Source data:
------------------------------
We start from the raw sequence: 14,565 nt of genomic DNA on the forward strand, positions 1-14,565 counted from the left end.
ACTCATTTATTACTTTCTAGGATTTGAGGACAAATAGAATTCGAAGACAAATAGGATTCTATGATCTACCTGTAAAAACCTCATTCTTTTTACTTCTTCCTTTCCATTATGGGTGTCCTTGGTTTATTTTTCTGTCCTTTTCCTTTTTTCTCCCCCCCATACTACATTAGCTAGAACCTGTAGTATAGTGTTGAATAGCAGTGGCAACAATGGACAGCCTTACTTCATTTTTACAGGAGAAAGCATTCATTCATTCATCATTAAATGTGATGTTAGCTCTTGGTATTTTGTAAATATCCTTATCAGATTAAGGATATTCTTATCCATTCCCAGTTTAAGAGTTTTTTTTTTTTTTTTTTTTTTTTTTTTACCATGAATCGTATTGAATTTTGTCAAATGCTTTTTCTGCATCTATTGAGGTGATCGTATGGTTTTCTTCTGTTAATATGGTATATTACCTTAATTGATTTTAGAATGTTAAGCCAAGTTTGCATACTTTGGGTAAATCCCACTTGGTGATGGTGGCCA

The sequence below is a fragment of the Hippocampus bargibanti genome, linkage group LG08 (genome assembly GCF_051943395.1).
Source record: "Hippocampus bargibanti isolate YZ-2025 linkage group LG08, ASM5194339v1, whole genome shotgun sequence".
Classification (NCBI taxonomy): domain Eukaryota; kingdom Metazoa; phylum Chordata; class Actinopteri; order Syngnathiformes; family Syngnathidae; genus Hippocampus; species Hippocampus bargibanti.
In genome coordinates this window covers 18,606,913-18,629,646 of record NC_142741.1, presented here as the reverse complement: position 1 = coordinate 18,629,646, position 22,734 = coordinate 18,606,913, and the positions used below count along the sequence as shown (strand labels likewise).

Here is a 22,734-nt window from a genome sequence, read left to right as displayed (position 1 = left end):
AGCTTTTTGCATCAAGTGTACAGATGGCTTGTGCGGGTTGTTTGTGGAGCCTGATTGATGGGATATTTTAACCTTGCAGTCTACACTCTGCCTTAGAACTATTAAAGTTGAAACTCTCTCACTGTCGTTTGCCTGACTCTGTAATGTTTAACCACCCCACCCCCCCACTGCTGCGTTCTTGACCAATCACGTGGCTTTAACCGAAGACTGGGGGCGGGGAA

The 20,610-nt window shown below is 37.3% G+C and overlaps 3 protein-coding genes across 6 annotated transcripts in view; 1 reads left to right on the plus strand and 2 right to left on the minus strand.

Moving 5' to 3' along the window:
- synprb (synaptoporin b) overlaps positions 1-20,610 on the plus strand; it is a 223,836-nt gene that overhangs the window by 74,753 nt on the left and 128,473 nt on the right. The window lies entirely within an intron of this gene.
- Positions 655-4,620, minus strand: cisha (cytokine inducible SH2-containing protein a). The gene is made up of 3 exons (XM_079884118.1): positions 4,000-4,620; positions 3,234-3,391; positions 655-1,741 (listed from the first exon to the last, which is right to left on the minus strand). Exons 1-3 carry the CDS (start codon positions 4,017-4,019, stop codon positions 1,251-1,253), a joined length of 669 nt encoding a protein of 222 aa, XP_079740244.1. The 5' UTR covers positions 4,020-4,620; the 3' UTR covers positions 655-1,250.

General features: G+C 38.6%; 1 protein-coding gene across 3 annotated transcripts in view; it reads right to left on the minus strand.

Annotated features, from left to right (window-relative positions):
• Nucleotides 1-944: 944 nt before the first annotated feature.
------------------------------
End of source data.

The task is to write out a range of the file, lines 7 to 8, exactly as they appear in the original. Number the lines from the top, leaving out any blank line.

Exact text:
Here is a 22,734-nt window from a genome sequence, read left to right as displayed (position 1 = left end):
AGCTTTTTGCATCAAGTGTACAGATGGCTTGTGCGGGTTGTTTGTGGAGCCTGATTGATGGGATATTTTAACCTTGCAGTCTACACTCTGCCTTAGAACTATTAAAGTTGAAACTCTCTCACTGTCGTTTGCCTGACTCTGTAATGTTTAACCACCCCACCCCCCCACTGCTGCGTTCTTGACCAATCACGTGGCTTTAACCGAAGACTGGGGGCGGGGAA